This means it is very important to make sure all medications – prescription and OTC – are taken according to instructions, that they are stored in the original packaging with all the pertinent information including warnings, and they are stored where they are not easily accessible to children, pets, or visitors.

It is also imperative to properly dispose of any medications that are expired or are no longer being used. Most medicines are harmful if they enter the water system so they should not be flushed down the drain. The best way to dispose of medications is through a drug take back program. In our region, there are permanent medication collection boxes located at police stations or sheriff’s offices and at some of the hospitals and pharmacies. A complete list and map of locations can be found online by searching “drug takeback boxes near me.” There are also sometimes certain days of the year when there may be a sponsored event and those are usually advertised or you can search online by zip code.

If there is no take-back location available, you can dispose of most medicines in household trash – but this also must be done properly: remove drugs from their containers, mix with something undesirable (cat litter, used coffee grounds, even dirt is recommended), put this mixture in a sealable container, and put it in the trash. You should also remove all personal information from the packaging before throwing that away.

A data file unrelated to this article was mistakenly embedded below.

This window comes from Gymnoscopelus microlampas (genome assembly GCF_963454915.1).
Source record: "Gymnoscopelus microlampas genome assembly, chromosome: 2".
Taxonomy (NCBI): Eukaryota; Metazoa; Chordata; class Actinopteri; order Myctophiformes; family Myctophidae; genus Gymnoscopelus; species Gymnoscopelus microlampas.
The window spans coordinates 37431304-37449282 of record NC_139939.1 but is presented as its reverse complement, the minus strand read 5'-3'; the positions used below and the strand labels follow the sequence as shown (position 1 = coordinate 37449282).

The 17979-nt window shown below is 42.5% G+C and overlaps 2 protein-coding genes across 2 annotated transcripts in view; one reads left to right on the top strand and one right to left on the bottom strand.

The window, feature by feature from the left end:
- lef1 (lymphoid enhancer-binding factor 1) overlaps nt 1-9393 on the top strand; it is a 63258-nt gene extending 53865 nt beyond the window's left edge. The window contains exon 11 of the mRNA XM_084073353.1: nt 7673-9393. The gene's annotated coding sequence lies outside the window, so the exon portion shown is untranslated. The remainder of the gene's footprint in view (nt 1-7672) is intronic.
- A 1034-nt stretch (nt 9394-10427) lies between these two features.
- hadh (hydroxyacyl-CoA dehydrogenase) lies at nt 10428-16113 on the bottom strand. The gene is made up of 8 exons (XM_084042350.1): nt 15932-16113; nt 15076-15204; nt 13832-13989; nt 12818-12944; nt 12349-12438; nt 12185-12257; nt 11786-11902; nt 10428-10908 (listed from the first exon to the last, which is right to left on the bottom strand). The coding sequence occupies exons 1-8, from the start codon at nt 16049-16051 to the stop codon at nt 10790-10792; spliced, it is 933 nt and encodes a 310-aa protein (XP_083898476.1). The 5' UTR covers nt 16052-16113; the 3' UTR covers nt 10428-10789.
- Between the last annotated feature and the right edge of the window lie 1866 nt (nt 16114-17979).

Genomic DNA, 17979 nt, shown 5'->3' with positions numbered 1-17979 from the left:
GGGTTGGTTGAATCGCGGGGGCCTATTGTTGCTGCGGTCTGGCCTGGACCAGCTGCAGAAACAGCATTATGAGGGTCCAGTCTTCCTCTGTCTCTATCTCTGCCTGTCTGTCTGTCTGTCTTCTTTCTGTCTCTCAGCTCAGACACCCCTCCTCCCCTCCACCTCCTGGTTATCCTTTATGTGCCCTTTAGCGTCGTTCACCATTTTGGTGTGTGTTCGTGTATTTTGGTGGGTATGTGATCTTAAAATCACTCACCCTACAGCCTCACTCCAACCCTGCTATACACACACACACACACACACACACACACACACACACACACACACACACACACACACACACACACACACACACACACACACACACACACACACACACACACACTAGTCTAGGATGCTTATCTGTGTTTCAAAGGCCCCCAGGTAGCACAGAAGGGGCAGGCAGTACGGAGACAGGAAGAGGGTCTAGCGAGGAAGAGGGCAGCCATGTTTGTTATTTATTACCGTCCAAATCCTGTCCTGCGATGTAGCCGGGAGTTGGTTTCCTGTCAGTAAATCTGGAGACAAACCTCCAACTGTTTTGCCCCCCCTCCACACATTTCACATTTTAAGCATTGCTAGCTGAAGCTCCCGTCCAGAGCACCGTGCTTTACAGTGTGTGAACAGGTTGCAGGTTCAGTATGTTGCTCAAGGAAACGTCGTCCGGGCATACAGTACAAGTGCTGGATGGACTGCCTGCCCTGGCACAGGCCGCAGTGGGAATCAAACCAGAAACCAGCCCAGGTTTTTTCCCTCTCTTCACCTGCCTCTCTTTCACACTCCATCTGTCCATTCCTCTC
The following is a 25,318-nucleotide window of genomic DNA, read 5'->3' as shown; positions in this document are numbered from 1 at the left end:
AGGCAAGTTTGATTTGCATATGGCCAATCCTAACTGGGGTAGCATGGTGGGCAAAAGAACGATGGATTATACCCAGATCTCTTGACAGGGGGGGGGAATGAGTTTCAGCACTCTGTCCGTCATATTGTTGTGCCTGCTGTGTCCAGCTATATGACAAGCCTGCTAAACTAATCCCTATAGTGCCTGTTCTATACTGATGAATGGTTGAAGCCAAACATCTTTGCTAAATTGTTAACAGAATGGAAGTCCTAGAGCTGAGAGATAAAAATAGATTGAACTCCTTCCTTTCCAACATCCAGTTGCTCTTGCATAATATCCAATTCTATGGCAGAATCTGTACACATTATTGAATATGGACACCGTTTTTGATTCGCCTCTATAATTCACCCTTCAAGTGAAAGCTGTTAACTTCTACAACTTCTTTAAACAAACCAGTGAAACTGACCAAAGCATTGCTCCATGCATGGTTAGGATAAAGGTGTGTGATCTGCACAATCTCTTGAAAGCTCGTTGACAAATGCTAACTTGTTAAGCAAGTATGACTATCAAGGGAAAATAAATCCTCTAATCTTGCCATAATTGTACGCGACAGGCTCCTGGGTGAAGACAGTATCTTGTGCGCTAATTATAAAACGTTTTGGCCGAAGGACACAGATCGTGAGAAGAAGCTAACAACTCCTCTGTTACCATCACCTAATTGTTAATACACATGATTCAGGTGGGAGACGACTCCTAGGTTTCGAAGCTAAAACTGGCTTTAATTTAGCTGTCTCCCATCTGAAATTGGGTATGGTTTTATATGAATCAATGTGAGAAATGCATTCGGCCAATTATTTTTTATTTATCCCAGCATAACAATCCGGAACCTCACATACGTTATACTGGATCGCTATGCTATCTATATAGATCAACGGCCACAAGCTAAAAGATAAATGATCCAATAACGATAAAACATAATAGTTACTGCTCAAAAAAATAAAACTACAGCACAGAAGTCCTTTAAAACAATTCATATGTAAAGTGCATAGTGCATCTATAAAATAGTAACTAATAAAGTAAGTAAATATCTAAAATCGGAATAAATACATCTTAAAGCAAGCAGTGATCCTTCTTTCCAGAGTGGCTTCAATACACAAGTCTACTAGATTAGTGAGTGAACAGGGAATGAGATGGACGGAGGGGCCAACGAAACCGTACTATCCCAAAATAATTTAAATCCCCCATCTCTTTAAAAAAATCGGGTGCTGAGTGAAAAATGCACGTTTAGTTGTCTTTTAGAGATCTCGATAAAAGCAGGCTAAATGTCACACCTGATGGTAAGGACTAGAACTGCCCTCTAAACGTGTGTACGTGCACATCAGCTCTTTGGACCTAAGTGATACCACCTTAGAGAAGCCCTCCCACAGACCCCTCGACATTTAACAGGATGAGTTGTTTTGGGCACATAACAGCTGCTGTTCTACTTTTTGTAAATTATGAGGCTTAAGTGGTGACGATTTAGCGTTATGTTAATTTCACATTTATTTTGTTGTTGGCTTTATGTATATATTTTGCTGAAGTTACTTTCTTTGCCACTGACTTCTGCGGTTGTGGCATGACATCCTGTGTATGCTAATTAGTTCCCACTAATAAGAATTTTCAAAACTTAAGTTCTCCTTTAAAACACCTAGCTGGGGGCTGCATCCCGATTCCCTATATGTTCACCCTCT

A very few medicines can be flushed and those should have that information written on the label or patient information sheet, and a list can be found on the FDA “flush list” ( Medicines on this flush list are sought-after for their potential for misuse/abuse, and can result in death from one dose if taken inappropriately, so must be disposed of immediately. But don’t flush medicines that are not on the list.

The myColorado™ app (available on App Store and Google Play), as well as the CDPHE website have the information about the Colorado Medication Takeback program and locations. That web address is

If you do experience a possible poisoning event with a pet, there are a couple of options to call. ASPCA has a poison control hotline and there is the Pet Poison Helpline – there are fees for these services, but if you cannot get in touch with your regular vet, this could be a lifesaver for your pet.

Most poisonings happen in the home, and can happen in the blink of eye. You want your home to be your safe space, so when you are doing your spring cleaning, you might need to rearrange some items, take time to clear out the unused and expired medications, put the Poison Helpline number in a prominent place, and maybe print out some of the safety checklists. Again, that Poison Helpline number is 1-800-222-1222.